Following Audi's win in Sunday's 76th running of the 24 Hours of Le Mans, the German automaker is still basking in the international media spotlight. Drivers Allan McNish, Dindo Capello and Tom Kristensen claimed the historic victory for the ...
Following Audi's win in Sunday's 76th running of the 24 Hours of Le Mans, the German automaker is still basking in the international media spotlight. Drivers Allan McNish, Dindo Capello and Tom Kristensen claimed the historic victory for the diesel-powered R10 TDI, in front of a record crowd of over 258,000 packed around the legendary Circuit de La Sarthe.
"It was an emotional one because it's not only been a very good race, but a very special race and really, extremely strong competition," Dr. Wolfgang Ullrich, head of Audi Motorsport said while addressing the media after the race. "It has also been the second time Audi has managed three consecutive wins, so that will mean the trophy will remain with us again."
Few constructors are lucky enough to take home the trophy with three consecutive class wins, yet alone have two in the same decade. Audi's latest trifecta was the first since Corvette Racing 's LM GT1 three-peat from 2004-2006. Ingolstadt's first came in 2000-2002 with the all-mighty Audi R8. Team Oreca also earned the trophy with the Dodge Viper GTS-R from 1998-2000.
"I would say it was a historical day for the 24 Hours of Le Mans, the ACO, and the competitors that have been here in showing up with such a good race," Ullrich said. "And all of them - for sure the top was Peugeot and Audi, but all the others have done quite a lot to make this race as good as it's been. I think we can all be proud of what we've done, because it was motorsport on its highest level."
Heading into this year's twice-around-the-clock marathon, Audi had one of its toughest challenges ever as it was up against sophomore sensations Team Peugeot Total. The French 908 HDi-FAPs defeated the Audis hands down in the opening three Le Mans Series races and took that momentum into race week. Stephane Sarrazin claimed a convincing pole position and the No. 7 car of Nicolas Minassian, Marc Gene and Jacques Villenueve as well as the No. 9 entry of Franck Montagny, Christian Klien and Ricardo Zonta were seen out front frequently in the first half of the race.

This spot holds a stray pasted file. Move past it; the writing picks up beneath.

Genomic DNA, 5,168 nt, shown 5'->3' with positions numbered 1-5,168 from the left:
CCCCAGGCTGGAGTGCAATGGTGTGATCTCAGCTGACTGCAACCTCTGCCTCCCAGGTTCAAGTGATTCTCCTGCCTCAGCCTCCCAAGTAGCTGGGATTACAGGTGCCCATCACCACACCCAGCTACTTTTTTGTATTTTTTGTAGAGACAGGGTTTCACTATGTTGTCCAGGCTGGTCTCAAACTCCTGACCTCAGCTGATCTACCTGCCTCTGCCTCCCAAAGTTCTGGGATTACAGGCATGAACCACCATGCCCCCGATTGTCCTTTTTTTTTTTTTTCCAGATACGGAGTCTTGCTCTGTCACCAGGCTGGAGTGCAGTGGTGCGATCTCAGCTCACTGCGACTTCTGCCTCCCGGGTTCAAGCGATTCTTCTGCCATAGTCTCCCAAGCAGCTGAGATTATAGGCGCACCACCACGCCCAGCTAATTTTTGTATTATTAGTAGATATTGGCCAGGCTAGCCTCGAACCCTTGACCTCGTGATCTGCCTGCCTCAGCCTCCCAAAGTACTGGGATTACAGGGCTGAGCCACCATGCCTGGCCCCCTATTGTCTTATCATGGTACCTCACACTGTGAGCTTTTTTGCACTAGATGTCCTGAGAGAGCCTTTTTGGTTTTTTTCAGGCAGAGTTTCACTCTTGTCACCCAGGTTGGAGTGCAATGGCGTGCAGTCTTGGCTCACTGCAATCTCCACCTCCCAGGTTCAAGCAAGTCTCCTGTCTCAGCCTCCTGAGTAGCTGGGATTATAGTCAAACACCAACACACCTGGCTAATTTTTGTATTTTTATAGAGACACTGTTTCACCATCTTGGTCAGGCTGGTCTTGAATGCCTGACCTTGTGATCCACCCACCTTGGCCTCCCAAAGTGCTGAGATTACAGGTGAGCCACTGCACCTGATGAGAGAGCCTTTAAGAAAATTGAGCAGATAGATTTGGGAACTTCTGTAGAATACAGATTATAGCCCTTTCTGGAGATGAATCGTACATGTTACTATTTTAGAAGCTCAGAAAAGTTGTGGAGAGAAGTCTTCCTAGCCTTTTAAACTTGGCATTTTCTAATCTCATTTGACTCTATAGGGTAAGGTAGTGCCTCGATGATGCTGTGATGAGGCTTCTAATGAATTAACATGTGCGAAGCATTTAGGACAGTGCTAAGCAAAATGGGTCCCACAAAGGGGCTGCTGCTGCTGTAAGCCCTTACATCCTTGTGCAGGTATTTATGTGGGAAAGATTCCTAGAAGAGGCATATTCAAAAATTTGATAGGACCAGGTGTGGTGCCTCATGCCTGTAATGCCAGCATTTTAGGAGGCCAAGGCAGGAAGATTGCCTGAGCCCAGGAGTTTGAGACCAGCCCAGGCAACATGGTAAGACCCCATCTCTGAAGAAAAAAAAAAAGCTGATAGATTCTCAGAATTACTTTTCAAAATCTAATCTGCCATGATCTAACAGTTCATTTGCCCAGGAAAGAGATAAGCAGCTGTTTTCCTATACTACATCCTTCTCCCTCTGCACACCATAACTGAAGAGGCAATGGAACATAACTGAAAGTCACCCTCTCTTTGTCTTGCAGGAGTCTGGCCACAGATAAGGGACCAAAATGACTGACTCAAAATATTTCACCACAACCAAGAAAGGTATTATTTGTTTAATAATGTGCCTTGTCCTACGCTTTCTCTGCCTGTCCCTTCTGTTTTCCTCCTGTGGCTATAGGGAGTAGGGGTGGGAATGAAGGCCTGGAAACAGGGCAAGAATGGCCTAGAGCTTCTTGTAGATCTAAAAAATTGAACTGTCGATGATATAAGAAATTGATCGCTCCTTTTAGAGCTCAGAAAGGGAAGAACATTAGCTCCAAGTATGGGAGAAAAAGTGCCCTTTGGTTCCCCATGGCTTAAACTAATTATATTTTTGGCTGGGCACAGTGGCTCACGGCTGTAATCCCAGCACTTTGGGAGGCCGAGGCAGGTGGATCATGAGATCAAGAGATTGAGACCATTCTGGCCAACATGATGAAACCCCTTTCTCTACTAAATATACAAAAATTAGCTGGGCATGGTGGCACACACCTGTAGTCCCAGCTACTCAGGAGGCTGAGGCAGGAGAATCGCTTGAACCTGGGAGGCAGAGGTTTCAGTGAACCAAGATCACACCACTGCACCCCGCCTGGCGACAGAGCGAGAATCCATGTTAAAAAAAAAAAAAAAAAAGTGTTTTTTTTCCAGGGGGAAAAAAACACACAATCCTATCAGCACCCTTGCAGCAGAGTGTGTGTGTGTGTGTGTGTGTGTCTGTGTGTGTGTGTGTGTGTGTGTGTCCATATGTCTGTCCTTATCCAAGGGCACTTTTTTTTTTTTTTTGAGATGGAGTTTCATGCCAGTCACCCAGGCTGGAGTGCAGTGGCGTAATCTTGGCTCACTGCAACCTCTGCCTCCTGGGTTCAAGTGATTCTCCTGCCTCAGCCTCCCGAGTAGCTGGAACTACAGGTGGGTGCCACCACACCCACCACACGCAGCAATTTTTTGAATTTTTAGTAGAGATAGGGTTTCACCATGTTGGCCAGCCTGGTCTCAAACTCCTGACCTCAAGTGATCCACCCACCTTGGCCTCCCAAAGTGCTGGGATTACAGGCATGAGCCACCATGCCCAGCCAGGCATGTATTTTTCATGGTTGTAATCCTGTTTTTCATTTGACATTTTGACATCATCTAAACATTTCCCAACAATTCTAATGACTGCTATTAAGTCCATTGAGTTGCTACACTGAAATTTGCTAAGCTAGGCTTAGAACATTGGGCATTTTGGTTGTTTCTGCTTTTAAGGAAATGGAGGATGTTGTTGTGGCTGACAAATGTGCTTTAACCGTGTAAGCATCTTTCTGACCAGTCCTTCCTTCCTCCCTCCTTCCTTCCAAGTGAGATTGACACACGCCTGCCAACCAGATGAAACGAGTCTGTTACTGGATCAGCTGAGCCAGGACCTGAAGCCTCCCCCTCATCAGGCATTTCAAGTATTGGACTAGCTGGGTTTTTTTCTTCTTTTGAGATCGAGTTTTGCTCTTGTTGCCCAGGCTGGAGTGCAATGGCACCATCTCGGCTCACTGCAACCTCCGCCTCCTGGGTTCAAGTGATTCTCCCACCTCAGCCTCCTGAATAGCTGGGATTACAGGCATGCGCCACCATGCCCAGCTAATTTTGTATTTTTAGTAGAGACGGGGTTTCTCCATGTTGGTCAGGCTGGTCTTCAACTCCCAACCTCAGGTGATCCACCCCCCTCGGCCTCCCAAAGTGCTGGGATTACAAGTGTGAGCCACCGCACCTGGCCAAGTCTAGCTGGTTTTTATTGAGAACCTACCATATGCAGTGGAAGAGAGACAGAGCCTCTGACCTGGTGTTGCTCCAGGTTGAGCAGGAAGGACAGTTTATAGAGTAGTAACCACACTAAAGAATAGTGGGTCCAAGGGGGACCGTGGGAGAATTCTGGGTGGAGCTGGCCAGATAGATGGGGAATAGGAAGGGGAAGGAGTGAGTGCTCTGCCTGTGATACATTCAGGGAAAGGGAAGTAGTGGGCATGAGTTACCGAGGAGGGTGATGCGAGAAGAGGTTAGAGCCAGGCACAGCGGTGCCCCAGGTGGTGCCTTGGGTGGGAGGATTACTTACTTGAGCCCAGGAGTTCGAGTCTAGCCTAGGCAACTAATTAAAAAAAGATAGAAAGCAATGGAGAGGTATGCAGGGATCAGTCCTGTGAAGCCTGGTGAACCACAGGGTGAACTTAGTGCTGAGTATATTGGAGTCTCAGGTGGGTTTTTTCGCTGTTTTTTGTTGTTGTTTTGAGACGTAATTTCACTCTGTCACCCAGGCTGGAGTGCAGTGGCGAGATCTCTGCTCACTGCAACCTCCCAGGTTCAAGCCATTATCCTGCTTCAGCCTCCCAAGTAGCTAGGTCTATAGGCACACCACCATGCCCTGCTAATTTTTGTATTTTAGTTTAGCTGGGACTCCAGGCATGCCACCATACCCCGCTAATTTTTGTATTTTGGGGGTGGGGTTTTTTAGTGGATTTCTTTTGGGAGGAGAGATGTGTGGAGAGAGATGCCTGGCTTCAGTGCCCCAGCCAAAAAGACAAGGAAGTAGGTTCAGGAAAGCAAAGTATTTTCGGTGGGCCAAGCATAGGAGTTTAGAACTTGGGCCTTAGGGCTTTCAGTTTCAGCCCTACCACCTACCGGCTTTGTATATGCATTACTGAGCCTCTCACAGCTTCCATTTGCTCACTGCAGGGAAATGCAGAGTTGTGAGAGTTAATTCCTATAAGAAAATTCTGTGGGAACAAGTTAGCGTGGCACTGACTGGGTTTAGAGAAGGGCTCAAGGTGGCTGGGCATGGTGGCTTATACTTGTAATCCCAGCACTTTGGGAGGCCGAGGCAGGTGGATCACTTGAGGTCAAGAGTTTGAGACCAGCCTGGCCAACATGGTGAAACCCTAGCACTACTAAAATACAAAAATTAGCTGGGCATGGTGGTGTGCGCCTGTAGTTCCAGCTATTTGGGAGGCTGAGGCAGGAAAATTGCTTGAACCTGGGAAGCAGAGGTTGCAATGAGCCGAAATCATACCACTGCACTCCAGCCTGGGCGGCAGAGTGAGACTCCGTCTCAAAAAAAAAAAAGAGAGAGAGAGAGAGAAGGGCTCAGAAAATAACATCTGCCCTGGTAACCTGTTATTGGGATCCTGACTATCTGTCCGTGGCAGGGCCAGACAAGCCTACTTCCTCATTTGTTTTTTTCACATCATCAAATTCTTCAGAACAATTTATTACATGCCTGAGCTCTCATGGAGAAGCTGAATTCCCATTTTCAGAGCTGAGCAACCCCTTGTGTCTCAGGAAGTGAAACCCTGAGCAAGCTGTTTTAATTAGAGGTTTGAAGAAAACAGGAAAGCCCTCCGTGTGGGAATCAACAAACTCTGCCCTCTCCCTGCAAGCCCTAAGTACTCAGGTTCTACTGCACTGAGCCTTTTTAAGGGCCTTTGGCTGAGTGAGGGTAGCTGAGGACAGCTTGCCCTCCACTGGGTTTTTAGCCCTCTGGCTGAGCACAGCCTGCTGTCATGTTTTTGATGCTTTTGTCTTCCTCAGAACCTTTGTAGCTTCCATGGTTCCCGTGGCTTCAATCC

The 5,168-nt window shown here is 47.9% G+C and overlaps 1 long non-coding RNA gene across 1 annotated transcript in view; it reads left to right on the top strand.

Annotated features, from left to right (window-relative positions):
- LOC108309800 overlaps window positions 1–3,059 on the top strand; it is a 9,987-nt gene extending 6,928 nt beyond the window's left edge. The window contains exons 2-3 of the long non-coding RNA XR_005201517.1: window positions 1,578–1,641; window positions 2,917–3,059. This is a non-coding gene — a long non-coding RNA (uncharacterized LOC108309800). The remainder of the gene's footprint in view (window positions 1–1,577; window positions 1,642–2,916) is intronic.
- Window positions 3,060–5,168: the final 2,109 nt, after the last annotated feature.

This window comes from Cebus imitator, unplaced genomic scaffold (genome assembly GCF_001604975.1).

However, it all changed when the rain came in the early morning hours of the race - conditions better suited to Audi - when the event was turned in the favor of the silver and red machines. Audi had set up its cars to perform well in dry and wet conditions, something Peugeot may have overlooked. The French Lions have vowed to return to Le Mans next year with a more reliable and versatile package.
"It was an exceptional fight and an absolutely thrilling race," said Team Peugeot technical director Bruno Famin. "Nothing can ever replace actual competition, especially at Le Mans. We lack experience and we also hit on two problems we had never previously encountered with the 908: a faulty battery and a problem with a gear selection component. We'll be back in 2008 and we have already profited from the weekend to start work on the 2009 Le Mans 24 Hours."
With Audi's eighth win a Le Mans in the books, there has been much speculation regarding the future of the German diesels. Talk has been rapid regarding a second-generation diesel prototype surfacing next year - or a completely new project built for a LM GT class. While Ullrich was tight-lipped about the manufacturer's future, he did confirm that Audi will likely remain in ACO racing for years to come.
"I can tell you that there is a big chance that we'll be here, because we already announced in the middle of last year that we have a five-year motorsport program," Ullrich said. "Prototype racing following the ACO rulebook is a part of it. But for sure, as we did it in all the years, it is all around budget, people and all you need to go racing. We will have to file a decision for of the final program of the [this] season as usual in the last third of the year. In general, we have this as a program for the next five years."